NVMe storage drives (Photo: Bo Jayatilaka, Fermilab)

Speed vs capacity: Fermilab pilots solid-state storage

Physicists at the Fermi National Accelerator Laboratory are experimenting with nonvolatile memory express (NVMe) solid-state technology to find the best way to access data from the CMS particle detector at CERN’s Large Hadron Collider.

The Large Hadron Collider generates 40 terabytes of data per second on 40 million events. Much of that data is automatically filtered, keeping just data just on the collisions the scientists might consider investigating, resulting in only about 1,000 event per second being stored.

Still, tens of thousands of terabytes of data from the CMS detector have to be stored and backed up each year. Forty percent of those backups are stored at Fermilab.

“We have racks full of servers that have hard drives on them, and they are the primary storage medium that scientists are actually reading and writing data to and from,” said Bo Jayatilaka, the Fermilab scientist who is leading the NVMe project. The hard drives, however, are limited in how much data they can load into applications in a given time.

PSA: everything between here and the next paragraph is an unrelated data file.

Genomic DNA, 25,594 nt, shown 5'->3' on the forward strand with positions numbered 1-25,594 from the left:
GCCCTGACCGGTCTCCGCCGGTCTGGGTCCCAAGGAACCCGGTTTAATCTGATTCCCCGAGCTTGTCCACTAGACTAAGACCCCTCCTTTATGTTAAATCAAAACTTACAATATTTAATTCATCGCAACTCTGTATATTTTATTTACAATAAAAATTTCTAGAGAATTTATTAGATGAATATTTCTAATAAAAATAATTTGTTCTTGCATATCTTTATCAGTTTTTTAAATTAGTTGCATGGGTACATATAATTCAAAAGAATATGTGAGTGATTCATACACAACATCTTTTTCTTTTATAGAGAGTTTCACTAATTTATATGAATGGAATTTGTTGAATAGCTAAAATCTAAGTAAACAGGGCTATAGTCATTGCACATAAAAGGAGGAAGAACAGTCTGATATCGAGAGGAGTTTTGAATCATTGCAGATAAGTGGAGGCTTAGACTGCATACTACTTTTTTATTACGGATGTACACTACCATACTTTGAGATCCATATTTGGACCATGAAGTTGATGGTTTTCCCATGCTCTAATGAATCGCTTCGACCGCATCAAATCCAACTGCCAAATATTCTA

Until recently, that has not been much of a problem because high-performance computers retrieve data from storage sequentially, a task well suited to hard drives. Now, though, scientists are increasingly deploying machine learning in their work. These algorithms repeatedly access the same piece of data, and when thousands of processors are trying to access one data point on a traditional hard drive simultaneously, bottlenecks occur and processing slows.

Scientists at Fermilab recently installed a single rack of the solid-state servers its Feynman Computing Center to explore how to deploy the new solid-state technology in the existing computing infrastructure and analyze the costs and benefits of replacing hard drives with the NVMe drives.

Because solid state storage drives use compact electrical circuits to quickly transfer data, they can handle up to 4,000 megabytes per second, which has potential to reduce the number of bottlenecks. The downside is that their storage limit is only 500 gigabytes.

Still, the technology will complement the standard spinning-disk hard drives that have been the dominant computer storage devices for the last several decades.

With the new servers in hand, the team is exploring how to deploy the new solid-state technology in Fermilab's existing computing infrastructure.


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